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Dollar Slide Leads To Currency Conundrum

Published: May 12, 2006 (Issue # 1168)


MOSCOW The Central Bank has a money problem most people would die for: too many dollars.

Its sort of caught between a rock and a hard place, said Peter Westin, chief economist at MDM Bank, referring to the delicate balance Russia faces in investing what this last week became the worlds fourth-largest foreign currency reserves.

Finance Minister Alexei Kudrin said Wednesday that he expected large trading partners such as China and India to include rubles in their own foreign currency reserves, but the more pressing problem for the Finance Ministry is what to do with its own $226 billion in international reserves, most of which is in dollars and euros.

In the last month, the dollar has dropped 2.5 percent against the ruble, and since December the greenback has slid almost 7 percent, representing a drop of several billion dollars in the value of the Russian foreign currency reserves, in ruble terms.

The dollar problem heated up when Swedens central bank announced last month that it would decrease its dollar holdings from 37 percent to 20 percent. The same day as the Swedish announcement, Kudrin told a New York meeting of the International Monetary Fund that the dollar was losing its position as the worlds stable reserve currency, and the greenback immediately weakened in response.

In recent months, the Central Bank has been making available less information about how much of the foreign reserves are in dollars and euros.

Markets become more sensitive when there is a lack of information, said Yevgeny Gavrilenkov, chief economist at Troika Dialog. Eventually everything that they attempt to hide will be known. If there is an unexpected change, the market could be surprised.

In the past, the Central Bank has said it would decrease the dollar ratio of foreign currency reserves to $60 for every 40 euros (from $65 for every 35 euros previously), but there have not been any more announcements along these lines in more than a year, Gavrilenkov said.

Kudrins attack on the dollar in New York was probably politically motivated, Gavrilenkov said, adding that it was a mistake because it had the effect of reducing the value of Russias dollar reserves.

Some experts say the foreign reserve, which has doubled to $226 billion since November 2004, is simply too large: Some of the money could be invested more profitably, or it could be spent on government programs such as education. Russia and other emerging economies are not getting the best deal on investments in their huge currency reserves, and they may be putting too much in the bank, Lawrence Summers, former U.S. Treasury Secretary, said in a March speech at the Reserve Bank of India.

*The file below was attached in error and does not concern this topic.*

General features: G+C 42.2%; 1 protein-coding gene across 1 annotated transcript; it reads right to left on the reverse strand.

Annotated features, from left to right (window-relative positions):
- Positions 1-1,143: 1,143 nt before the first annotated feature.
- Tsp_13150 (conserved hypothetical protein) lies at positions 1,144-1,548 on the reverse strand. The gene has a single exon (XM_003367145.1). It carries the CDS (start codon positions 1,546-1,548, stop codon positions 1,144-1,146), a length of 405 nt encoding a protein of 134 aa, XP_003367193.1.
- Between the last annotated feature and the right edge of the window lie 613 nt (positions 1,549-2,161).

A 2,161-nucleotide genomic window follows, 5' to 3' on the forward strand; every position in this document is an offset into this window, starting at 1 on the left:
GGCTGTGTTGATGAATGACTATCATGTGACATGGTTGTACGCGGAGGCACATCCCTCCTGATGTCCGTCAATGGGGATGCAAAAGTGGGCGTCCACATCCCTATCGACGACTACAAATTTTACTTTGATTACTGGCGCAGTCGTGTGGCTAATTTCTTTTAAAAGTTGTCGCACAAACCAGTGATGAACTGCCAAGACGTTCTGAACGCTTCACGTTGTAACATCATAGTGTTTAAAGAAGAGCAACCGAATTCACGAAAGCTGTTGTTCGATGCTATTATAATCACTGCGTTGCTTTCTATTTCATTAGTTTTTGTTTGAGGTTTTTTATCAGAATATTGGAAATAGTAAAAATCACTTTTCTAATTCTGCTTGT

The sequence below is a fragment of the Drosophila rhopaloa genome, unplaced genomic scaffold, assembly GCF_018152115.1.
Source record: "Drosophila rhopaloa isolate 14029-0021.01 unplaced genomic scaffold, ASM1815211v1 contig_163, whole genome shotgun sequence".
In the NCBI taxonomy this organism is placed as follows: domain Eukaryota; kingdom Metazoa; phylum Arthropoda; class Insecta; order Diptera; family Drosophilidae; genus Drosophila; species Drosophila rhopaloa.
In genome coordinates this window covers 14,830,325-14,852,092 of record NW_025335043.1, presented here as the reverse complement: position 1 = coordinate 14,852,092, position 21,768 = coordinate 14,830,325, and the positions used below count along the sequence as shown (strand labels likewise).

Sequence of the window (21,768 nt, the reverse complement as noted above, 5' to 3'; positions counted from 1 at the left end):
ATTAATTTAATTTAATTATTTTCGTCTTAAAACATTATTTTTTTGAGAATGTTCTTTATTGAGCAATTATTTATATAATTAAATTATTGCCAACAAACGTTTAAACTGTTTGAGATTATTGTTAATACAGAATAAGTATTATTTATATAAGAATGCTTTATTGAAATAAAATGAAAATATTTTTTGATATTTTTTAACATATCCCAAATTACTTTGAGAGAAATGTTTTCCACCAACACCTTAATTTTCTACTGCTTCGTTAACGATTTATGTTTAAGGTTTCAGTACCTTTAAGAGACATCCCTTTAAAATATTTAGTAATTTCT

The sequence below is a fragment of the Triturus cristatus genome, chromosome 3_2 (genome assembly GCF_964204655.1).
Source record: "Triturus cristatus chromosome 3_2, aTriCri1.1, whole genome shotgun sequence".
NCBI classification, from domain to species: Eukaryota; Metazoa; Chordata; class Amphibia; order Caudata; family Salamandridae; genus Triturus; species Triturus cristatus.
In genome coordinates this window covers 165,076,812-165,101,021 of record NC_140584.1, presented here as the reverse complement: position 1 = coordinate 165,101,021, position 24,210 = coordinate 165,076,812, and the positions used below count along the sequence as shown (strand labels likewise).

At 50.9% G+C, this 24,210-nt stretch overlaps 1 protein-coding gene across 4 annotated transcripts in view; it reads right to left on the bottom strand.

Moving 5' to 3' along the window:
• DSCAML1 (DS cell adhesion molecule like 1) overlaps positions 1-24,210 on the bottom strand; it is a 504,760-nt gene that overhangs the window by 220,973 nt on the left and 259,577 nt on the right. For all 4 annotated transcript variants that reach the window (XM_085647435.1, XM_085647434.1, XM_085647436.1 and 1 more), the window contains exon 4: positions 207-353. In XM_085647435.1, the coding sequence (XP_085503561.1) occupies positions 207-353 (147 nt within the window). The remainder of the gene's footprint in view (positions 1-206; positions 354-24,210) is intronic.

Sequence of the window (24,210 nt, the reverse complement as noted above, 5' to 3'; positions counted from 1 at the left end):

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ALL ABOUT TOWN

Friday, Oct. 31


Put your grammar and logical thinking to the test in a fun and friendly environment during the British Book Centers Board Game Evening starting at 5 p.m. today. The event is free and all are welcome to attend.



Saturday, Nov. 1


The men and women who dedicate their lives to fitness get their chance to compete for the title of best body in Russia at todays Grand Prix Fitness House PRO, the nations premier bodybuilding competition. Not only will men and women be competing for thousands of dollars in prizes and a trip to represent their nation at Mr. Olympia but sporting goods and nutritional supplements will also be available for sale. Learn more about the culture of the Indian subcontinent during Diwali, the annual festival of lights that will be celebrated in St. Petersburg this weekend at the Culture Palace on Tambovskaya Ul. For 100 rubles ($2.40), festival-goers listen to Indian music, try on traditional Indian outfits and sample dishes highlighting the culinary diversity of the billion-plus people in the South Asian superpower.



Sunday, Nov. 2


Check out the latest video and interactive games at the Gaming Festival at the Mayakovsky Library ending today. Meet with the developers of the popular and learn more about their work, or learn how to play one of their creations with the opportunity to ask the creators themselves about the exact rules.



Monday, Nov. 3


Non-athletes can get feed their need for competition without breaking a sweat at the Rock-Paper-Scissors tournament this evening at the Cube Bar at Lomonosova 1. Referees will judge the validity of each matchup award points to winners while the citys elite fight for the chance to be called the best of the best. Those hoping to play must arrange a team beforehand and pay 200 rubles ($4.80) to enter.



Tuesday, Nov. 4


Attend the premiere of Canadian director Xavier Dolans latest film Mommy at the Avrora theater this evening. The fifth picture from the 25-year-old, it is the story of an unruly teenager but the most alluring (or unappealing) aspect is the way the film was shot: in a 1:1 format that is more reminiscent of Instagram videos than cinematic art. Tickets cost 400 rubles ($9.60) and snacks and drinks will be available.



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